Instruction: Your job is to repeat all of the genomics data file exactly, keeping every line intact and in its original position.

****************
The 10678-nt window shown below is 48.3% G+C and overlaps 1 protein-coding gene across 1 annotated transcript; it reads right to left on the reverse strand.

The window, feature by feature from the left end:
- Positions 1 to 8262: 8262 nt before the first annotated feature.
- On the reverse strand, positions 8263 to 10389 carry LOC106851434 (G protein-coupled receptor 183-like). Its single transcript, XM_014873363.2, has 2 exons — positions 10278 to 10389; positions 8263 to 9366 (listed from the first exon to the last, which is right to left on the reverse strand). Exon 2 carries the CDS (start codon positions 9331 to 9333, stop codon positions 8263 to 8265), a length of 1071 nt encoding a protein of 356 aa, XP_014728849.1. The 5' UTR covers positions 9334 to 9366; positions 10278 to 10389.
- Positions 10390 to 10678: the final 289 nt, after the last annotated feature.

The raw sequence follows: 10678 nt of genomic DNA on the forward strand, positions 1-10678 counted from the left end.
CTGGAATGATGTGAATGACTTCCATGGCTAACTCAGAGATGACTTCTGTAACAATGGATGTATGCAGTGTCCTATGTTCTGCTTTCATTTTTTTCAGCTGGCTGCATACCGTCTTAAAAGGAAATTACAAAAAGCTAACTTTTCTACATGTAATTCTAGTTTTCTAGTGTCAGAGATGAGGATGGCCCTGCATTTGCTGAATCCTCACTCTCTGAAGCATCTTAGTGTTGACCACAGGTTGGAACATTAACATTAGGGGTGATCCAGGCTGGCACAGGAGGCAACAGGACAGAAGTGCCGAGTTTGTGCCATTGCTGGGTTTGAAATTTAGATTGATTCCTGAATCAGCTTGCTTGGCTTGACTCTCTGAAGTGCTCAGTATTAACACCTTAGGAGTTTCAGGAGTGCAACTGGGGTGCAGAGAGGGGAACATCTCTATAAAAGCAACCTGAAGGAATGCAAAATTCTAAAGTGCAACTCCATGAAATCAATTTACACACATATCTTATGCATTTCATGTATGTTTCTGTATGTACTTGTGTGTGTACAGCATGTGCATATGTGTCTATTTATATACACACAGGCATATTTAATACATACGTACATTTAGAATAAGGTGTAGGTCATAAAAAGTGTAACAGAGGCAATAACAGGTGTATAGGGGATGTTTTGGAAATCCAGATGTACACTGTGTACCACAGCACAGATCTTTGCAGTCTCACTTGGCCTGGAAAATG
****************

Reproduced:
The 10678-nt window shown below is 48.3% G+C and overlaps 1 protein-coding gene across 1 annotated transcript; it reads right to left on the reverse strand.

The window, feature by feature from the left end:
- Positions 1 to 8262: 8262 nt before the first annotated feature.
- On the reverse strand, positions 8263 to 10389 carry LOC106851434 (G protein-coupled receptor 183-like). Its single transcript, XM_014873363.2, has 2 exons — positions 10278 to 10389; positions 8263 to 9366 (listed from the first exon to the last, which is right to left on the reverse strand). Exon 2 carries the CDS (start codon positions 9331 to 9333, stop codon positions 8263 to 8265), a length of 1071 nt encoding a protein of 356 aa, XP_014728849.1. The 5' UTR covers positions 9334 to 9366; positions 10278 to 10389.
- Positions 10390 to 10678: the final 289 nt, after the last annotated feature.

The raw sequence follows: 10678 nt of genomic DNA on the forward strand, positions 1-10678 counted from the left end.
CTGGAATGATGTGAATGACTTCCATGGCTAACTCAGAGATGACTTCTGTAACAATGGATGTATGCAGTGTCCTATGTTCTGCTTTCATTTTTTTCAGCTGGCTGCATACCGTCTTAAAAGGAAATTACAAAAAGCTAACTTTTCTACATGTAATTCTAGTTTTCTAGTGTCAGAGATGAGGATGGCCCTGCATTTGCTGAATCCTCACTCTCTGAAGCATCTTAGTGTTGACCACAGGTTGGAACATTAACATTAGGGGTGATCCAGGCTGGCACAGGAGGCAACAGGACAGAAGTGCCGAGTTTGTGCCATTGCTGGGTTTGAAATTTAGATTGATTCCTGAATCAGCTTGCTTGGCTTGACTCTCTGAAGTGCTCAGTATTAACACCTTAGGAGTTTCAGGAGTGCAACTGGGGTGCAGAGAGGGGAACATCTCTATAAAAGCAACCTGAAGGAATGCAAAATTCTAAAGTGCAACTCCATGAAATCAATTTACACACATATCTTATGCATTTCATGTATGTTTCTGTATGTACTTGTGTGTGTACAGCATGTGCATATGTGTCTATTTATATACACACAGGCATATTTAATACATACGTACATTTAGAATAAGGTGTAGGTCATAAAAAGTGTAACAGAGGCAATAACAGGTGTATAGGGGATGTTTTGGAAATCCAGATGTACACTGTGTACCACAGCACAGATCTTTGCAGTCTCACTTGGCCTGGAAAATG